Growing up is inevitable, and it’s natural to feel as though parts of your childhood slipped away over time. Take your sense of imagination, for example. When was the last time you played pretend, or daydreamed about something fantastical, like, say, the sheets on your bed actually being a fort that protects you from the roaring dragon outside its walls (aka your yappy schnauzer)? Holding onto your imagination is important, and it’s a shame that, when you cross that gaping bridge between adolescence and adulthood, most people tend to let go of that unlimited sense of creativity. But if you can channel and strengthen your imagination to come even a fraction closer to what it used to be when you were a kid, science says it might have some pretty amazing effects on your health IRL, too.
My parents tell anyone who’ll listen that they knew I’d be a writer someday just based on the imagination I had as a kid. I was always dreaming up worlds and creating characters — sometimes I’d even assign personas and lines to my siblings so that they could play along, too. And because I started writing stories when I was 10 years old, I have documented proof of some of my most fantastical realms, and the magical creatures I’d spent hours molding in my mind. Once in awhile I’ll feel a pang of nostalgia for them, but when I came across new research suggesting that a strong imagination might be able to help you work through everyday fears, I wondered if I could tap back into that boundlessly creative state of mind now that I'm in my 20s.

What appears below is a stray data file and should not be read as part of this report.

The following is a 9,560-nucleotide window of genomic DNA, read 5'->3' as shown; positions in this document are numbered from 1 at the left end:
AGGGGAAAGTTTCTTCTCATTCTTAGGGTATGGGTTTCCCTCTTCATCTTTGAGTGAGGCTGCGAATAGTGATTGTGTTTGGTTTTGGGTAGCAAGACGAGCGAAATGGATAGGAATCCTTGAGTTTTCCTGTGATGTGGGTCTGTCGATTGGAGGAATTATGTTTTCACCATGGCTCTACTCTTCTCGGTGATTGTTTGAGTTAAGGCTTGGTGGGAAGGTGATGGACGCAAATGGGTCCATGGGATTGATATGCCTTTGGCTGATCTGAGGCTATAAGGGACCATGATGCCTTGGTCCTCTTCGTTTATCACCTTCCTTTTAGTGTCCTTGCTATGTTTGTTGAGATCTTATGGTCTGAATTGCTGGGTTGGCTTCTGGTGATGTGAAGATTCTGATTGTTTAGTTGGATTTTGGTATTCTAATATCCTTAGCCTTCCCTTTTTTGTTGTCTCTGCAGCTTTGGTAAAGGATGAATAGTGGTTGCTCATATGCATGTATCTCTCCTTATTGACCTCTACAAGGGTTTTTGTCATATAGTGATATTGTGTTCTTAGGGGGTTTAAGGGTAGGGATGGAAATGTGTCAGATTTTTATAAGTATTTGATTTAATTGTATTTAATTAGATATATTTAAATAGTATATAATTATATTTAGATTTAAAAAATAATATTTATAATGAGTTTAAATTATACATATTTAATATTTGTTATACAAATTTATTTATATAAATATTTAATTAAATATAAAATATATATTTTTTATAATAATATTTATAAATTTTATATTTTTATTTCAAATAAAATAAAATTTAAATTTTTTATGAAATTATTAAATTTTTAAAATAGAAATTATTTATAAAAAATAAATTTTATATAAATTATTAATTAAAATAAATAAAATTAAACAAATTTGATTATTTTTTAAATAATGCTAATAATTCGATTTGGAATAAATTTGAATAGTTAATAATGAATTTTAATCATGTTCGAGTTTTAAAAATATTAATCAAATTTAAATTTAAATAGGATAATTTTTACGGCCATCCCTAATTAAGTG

In a recent study published in the scientific journal Neuron, a team of scientists from CU Boulder and the Icahn School of Medicine recruited 68 participants and trained them to associate a specific sound with an uncomfortable electric shock. As per CU Boulder’s press release on the study, once the connection was instilled in their brains, the participants were then split into three groups, and were either a) exposed to the same shock-associated sound, b) told to imagine hearing the sound in their own head, or c) asked to imagine happier sounds, like birds chirping or rain falling.
Throughout the experiments, researchers evaluated the participants’ responses through brain scans and skin sensors. In the end, once the electric shock was taken out of the equation, and the participants no longer associated the sound with pain, the study's results showed that imagining the sound had helped them “unlearn” their fear. Marianne Cumella Reddan, the study's lead author, said in a statement for the CU Boulder press release that this research is the first of its kind to show that "imagining a threat can actually alter the way it is represented in the brain."
Of course, the study is preliminary, and relatively small, considering it only evaluated the responses of 68 people. Still, that doesn’t mean there isn’t any truth to it. According to behavioral scientist, relationship coach, and creator of the Your Happiness Hypothesis Method, Clarissa Silva, your imagination is your mind’s “creative lab." And as you grow older, she explains, it doesn’t exactly disappear, but it does change to fit your new, adult self.
“As an adult, imagination isn’t always aligned with reality, so we dismiss the elements that are 'out there,'” Silva tells Elite Daily over email. And while your imagination might fade over time, it doesn’t get completely erased. In fact, Silva says that practicing mindfulness on a regular basis can help you tap right back into your imagination “to create a better reality” for yourself.